How to keep files and directories synchronized across different devices using syncthing on Linux

Syncthing is defined as a continuous file synchronization program: it can be used to keep files and directories synchronized across different devices or “nodes”. The application uses TLS as encryption method, and it is, together with its protocol, free and open source software. When using Syncthing, our data remains on our device, and is transferred directly to the destination without relaying on a central server (peer to peer). In this tutorial we will see how to install, configure and use Syncthing on Linux.

In this tutorial you will learn:

  • How to install Syncthing on the most used Linux distributions
  • How to setup the firewall for Syncthing to work correctly
  • How to share and keep a directory synchronized across two devices
  • How to austostart the Syncthing daemon automatically on user login
syncthing-logo

Software requirements

CategoryRequirements, Conventions or Software Version Used
SystemDistribution independent
SoftwareSyncthing
OtherRoot permissions
Conventions# – requires given linux-commands to be executed with root privileges either directly as a root user or by use of sudo command
$ – requires given linux-commands to be executed as a regular non-privileged user

Installation



There are basically two methods we can use to install Syncthing in our favorite Linux distribution: we can use the version packaged in the native repositories, or we can download a tarball from the official Syncthing website. Additionally, only if using Debian or Ubuntu, we can add the official Syncthing repository as an additional software source and install the package from it.

Installing the native version

Syncthing is available in the native repositories of the most used Linux distributions, such as Fedora, Debian/Ubuntu, and Archlinux, therefore we can easily install it with our favorite package manager. This is always the recommended way to obtain software; the only problem is that, especially on distributions like Debian “stable”, the repository can contain outdated versions of the packages. To install Syncthing on Fedora, we can use the dnf package manager, and issue the following command:

$ sudo dnf install syncthing

On Debian and its many derivatives, instead, we can run:

$ sudo apt install syncthing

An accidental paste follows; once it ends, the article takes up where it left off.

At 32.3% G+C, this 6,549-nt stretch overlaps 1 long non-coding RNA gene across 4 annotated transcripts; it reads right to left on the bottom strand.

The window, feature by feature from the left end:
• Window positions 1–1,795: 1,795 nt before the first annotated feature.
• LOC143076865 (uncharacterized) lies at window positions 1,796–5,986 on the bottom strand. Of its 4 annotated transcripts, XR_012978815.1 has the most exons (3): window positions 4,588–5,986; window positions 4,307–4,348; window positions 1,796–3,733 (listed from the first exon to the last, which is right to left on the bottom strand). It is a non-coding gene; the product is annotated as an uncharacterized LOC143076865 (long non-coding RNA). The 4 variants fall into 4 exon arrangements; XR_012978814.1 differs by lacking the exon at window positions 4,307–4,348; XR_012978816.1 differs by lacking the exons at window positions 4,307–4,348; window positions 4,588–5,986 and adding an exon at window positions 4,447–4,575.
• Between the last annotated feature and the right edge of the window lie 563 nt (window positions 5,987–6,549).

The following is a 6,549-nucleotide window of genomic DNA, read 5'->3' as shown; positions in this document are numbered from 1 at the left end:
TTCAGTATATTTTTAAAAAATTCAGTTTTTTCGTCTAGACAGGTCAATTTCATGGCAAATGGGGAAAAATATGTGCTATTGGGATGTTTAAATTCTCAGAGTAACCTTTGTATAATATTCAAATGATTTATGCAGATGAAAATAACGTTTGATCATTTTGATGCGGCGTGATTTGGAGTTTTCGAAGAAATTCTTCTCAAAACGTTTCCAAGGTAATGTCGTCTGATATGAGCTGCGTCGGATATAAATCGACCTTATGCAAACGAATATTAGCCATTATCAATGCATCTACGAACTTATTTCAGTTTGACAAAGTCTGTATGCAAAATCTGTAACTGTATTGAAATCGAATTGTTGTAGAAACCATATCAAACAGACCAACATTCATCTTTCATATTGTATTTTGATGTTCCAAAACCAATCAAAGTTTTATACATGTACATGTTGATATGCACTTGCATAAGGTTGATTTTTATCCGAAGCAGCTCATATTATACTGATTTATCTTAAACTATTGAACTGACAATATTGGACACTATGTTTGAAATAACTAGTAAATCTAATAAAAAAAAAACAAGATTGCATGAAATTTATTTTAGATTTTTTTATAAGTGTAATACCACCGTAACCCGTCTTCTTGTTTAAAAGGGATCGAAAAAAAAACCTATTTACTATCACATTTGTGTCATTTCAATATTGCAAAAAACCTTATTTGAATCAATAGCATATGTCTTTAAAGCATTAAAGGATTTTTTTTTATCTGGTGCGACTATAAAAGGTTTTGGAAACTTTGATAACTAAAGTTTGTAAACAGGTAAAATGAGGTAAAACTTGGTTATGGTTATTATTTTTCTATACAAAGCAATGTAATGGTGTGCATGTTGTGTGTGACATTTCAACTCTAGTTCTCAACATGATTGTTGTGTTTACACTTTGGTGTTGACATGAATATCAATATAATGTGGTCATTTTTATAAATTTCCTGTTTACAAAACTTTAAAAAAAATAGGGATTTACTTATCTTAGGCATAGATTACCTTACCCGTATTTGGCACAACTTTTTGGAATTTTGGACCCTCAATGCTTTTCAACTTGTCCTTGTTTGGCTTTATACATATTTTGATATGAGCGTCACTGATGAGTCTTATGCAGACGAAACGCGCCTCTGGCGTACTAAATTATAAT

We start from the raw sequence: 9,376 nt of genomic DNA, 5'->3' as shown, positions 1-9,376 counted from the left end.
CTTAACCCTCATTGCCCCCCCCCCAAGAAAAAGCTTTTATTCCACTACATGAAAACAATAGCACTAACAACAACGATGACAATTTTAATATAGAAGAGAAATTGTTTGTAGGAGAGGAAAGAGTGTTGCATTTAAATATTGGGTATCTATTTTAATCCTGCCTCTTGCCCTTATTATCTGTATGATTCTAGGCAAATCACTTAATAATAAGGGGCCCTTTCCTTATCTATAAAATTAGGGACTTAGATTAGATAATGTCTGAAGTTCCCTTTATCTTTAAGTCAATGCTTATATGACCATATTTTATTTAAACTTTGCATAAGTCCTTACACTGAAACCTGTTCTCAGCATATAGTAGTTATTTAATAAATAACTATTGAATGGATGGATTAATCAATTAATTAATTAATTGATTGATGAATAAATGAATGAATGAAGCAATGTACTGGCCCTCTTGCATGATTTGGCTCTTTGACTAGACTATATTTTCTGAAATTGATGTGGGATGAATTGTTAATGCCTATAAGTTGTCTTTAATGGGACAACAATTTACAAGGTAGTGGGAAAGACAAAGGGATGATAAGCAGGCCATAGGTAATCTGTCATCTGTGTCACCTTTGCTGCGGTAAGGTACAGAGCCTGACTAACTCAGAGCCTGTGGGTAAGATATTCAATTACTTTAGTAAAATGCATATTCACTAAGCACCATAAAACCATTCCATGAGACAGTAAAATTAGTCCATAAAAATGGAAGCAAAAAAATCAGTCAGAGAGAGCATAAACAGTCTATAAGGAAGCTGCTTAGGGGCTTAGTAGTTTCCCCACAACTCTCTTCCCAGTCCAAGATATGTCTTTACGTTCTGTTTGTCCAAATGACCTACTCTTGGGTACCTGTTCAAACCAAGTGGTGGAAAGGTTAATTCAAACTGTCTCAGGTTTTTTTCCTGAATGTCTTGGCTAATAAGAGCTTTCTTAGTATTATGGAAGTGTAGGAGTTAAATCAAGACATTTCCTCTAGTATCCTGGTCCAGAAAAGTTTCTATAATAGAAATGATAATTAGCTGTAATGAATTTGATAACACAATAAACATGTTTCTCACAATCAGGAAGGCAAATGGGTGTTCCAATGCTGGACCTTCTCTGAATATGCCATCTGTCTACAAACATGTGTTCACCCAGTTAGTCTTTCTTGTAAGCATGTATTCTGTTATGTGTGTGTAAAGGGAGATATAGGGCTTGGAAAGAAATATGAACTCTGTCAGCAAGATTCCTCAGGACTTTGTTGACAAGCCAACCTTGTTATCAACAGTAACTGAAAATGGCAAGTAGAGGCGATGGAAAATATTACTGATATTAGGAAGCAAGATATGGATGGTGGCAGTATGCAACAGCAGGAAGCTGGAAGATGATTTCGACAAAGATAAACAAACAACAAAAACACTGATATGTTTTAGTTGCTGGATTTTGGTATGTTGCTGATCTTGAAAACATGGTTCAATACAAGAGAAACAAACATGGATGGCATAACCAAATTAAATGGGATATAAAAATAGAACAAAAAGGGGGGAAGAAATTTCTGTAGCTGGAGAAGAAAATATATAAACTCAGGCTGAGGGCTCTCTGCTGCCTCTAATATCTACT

On Archlinux we can use pacman to install the syncthing package, which is part of the “Community” repository. Obtaining the software it’s just a matter of launching our terminal emulator and run:

$ sudo pacman -Sy syncthing

Downloading a tarball



The second method of installing Syncthing consists into downloading the dedicated Linux tarball from the downloads section of the official site. We should download the archive containing the version compatible with the architecture of our system. If we are using Debian or Ubuntu, we can also add the official repository to our software sources, and then install it using apt.

Setting up the firewall

Before we run Syncthing, for it to work correctly, we must setup some firewall rules in order to allow incoming traffic through certain ports. Recent versions of the Firewalld and Ufw firewall managers, already come with a pre-configured service for Syncthing (here with the word “service” we mean a defined set of rules). If using Firewalld, to activate the service, and thus to enable traffic through the required ports), we should run:

$ sudo firewall-cmd --permanent --add-service=syncthing && sudo firewall-cmd --reload

Notice that with the command above, since no zone is specified, the service will be added to the “default” one. If we want to add the service to a specific zone, we should specify it with the --zone option, passing the zone name as argument. To gather information about the service, and see what ports are included in it, we can run:

$ sudo firewall-cmd --info-service=custom

The output of the command above is the following:

syncthing
  ports: 22000/tcp 21027/udp
  protocols:
  source-ports:
  modules:
  destination:
  includes:
  helpers:



As we can see, the ports “involved” in the service are 22000/tcp and 21027/udp. If we are using Ufw (Uncomplicated Firewall), in order to activate the service, we should run:

$ sudo ufw allow syncthing

Using Syncthing

To start the Syncthing daemon, all we have to do is to invoke the Syncthing binary from our terminal:

$ syncthing

Syncthing comes with a web interface which can be used to manage the application, add shared directories and remote devices. Once we run the command above, the Syncthing daemon is launched, and a web browser tab is automatically opened to the 127.0.0.1:8384 address, which is where the interface can be reached.